Looking back and thinking forward

Month: April, 2014

5 years later (Update)

Quote of the day:

Recently, a colleague at work almost exclaimed to me with surprise: You're going to be 65? Oh my goodness! It does not seem so long ago that we were singing to you, "When I'm 64!"

I can't believe it either! In fact it was only five years ago that I spent my fifty ninth year reflecting and blogging about turning 60. It seemed so amazing to me at the time that I hardly noticed the whole year that I was 59. I have always felt that I never really was 59 – I skipped that year and jumped from 58 to 60 losing – yes – losing a whole year. And it looks like it is happening again. For I am losing – or have I already lost my sixty fourth year? Because all I can think about lately is that in a month's time I will be turning 65. As I experience this fixation on the future, 60 fades away in the distant past as some youthful, frivolous game of life, and the impending number of 65 looms in front of me as something serious that cannot be undone. It's the real deal. I am entering into my senior year and from then on life is going to become more and more physically challenging. I am sure about this, for ever since I turned sixty I have noticed shifts in my strength and energy, and all kinds of new and improved bodily aches and pains I never knew could exist. Indeed, I believe the past five years have been a type of training to prepare me for the transition from becoming older to being old.

It really has nothing to do with the endless advertisements in the mail from health care companies declaring my eligibility for Medicare. It has everything to do with the change in me physically and emotionally. For example I noticed this past week that a couple of times I woke up in the middle of the night only to lie thinking about what it might feel like to die. It wasn't alarming, gloomy or sad. Just a matter of fact sort of wondering about how I might feel. Mostly it has seemed quite peaceful actually. As if this is something natural that I will have to face before long. Part of the process of life's journey. A type of acceptance that this is something I might want to prepare for as an inevitability of the future.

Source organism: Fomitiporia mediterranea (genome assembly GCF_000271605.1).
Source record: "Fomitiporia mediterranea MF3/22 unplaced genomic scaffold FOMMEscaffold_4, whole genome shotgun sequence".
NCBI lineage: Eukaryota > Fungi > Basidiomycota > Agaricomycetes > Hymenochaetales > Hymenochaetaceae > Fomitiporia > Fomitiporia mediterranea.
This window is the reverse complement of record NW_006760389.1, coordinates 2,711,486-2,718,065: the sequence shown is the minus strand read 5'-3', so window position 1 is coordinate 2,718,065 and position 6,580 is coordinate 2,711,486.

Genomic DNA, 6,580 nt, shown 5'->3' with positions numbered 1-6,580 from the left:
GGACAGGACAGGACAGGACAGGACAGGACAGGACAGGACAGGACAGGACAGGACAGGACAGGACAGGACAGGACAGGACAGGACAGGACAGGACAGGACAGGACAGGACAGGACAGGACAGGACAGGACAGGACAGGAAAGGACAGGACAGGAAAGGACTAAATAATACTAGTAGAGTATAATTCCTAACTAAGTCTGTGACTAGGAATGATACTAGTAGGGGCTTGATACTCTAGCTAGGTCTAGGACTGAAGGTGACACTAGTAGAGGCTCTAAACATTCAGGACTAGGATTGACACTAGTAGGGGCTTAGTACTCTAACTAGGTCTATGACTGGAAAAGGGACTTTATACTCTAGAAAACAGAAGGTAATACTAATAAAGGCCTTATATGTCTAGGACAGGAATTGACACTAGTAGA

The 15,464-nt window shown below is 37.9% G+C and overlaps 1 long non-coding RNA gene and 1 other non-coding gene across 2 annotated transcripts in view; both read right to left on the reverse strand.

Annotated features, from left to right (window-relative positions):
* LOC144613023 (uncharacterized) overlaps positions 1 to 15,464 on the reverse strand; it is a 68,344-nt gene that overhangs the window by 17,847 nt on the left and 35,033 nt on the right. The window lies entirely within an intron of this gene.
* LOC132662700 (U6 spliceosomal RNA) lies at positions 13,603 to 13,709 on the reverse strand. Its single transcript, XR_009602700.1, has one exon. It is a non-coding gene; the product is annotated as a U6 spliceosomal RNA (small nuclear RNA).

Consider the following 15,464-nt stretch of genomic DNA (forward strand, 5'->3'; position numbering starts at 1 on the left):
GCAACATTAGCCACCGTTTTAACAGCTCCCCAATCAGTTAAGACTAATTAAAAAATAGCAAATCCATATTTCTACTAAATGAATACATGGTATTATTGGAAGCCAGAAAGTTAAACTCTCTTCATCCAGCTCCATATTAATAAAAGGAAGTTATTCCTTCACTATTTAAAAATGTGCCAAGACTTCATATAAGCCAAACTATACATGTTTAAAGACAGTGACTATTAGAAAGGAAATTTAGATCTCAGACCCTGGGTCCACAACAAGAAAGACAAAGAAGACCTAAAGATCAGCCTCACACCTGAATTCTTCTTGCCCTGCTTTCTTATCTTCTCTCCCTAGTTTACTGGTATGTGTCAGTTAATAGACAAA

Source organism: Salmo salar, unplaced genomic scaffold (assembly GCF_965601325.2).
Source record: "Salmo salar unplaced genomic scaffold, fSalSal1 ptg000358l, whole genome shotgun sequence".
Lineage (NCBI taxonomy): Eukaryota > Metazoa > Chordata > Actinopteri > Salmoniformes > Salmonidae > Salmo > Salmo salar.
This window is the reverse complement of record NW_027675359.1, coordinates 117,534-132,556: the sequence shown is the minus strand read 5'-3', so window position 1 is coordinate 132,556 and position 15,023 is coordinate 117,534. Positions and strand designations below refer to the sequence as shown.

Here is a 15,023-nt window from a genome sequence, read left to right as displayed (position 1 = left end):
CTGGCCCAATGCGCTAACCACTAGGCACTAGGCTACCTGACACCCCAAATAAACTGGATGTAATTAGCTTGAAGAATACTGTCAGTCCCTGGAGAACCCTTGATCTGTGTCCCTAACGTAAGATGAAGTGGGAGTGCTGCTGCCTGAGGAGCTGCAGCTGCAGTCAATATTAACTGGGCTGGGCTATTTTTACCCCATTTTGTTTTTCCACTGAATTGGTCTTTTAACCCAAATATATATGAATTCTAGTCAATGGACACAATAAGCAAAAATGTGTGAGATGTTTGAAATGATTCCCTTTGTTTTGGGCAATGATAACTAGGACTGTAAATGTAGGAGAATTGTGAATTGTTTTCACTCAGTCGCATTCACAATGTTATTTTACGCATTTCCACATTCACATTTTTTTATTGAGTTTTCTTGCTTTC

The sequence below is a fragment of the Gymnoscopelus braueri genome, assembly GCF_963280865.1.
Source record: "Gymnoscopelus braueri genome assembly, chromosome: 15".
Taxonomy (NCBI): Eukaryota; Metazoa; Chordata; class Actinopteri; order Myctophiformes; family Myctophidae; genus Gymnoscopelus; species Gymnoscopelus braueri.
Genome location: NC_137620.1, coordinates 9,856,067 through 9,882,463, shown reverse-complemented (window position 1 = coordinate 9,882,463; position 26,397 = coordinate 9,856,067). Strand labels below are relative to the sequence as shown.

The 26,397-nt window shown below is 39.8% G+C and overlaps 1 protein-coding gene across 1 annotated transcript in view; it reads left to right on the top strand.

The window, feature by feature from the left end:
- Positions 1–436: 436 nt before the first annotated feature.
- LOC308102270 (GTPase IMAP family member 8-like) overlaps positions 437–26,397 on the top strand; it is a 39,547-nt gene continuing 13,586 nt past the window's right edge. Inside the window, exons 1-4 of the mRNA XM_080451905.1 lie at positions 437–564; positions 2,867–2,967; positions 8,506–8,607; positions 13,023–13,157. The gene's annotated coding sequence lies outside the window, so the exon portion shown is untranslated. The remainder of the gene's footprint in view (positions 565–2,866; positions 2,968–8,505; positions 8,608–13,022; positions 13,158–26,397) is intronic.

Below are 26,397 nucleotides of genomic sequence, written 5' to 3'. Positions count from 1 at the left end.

When I turned 60 I wanted to celebrate. It felt like quite an achievement! And so I took a group of us to Paris for the weekend. It was fun – no doubt about it. This year, on my birthday, I am heading off to hike for six days in Corfu with a group of interesting and dynamic women. It will be a challenge all right. Twelve miles a day for six days. I want to feel the energy of older and younger women around me as I move onto the next leg (no pun intended) of my life journey – into the elderly zone of becoming a senior.

The Greek islands have a special place in my heart since my father was born on Rhodes Island well over a hundred years ago – so, as I turn 65, what better place to travel to feel the sun and smell the sea – the very sea he swam in as a young child?

A year ago at Mining Nuggets: Memoir

Update – correction:

I just realized that Corfu is in the Ionian Sea, whereas Rhodes is in the eastern Aegean Sea. Still, I am sure I can't help but think of my father in that part of the world even though I will not be swimming in the very sea he swam as a child!

Doing something else with my life

Quotes of the day:

… And remember, too, you can stay at home, safe in the familiar illusion of certainty. Do not set out without realizing that the way is not without danger. Everything good is costly, and the development of the personality is one of the most costly of all things. It will cost you your innocence, your illusions, you certainty

If you have a hero, look again: you have diminished yourself in some way. Sheldon B. Kopp

My mother held my brother up as the standard for: intelligence, morality, artistic, musical and literary taste, behavior, political and religious belief … everything, really.

I took her very seriously, because I must have valued her opinion, and especially because I so desperately wanted her to acknowledge me.

However, I could not match up to the standard no matter how I tried …

… and I believe I spent most of my life trying.

And, now?

I have decided to give up trying.

And do something else with my life … Like: live without fear, and trust myself.

And, in dramatic ways it is changing the way I feel about me, and my relationships with those closest to me.

I have everything to thank for my therapist, and for my courage not to: stay at home, safe in the familiar illusion of certainty.

Nine years ago at Tamarika: And know that place for the first time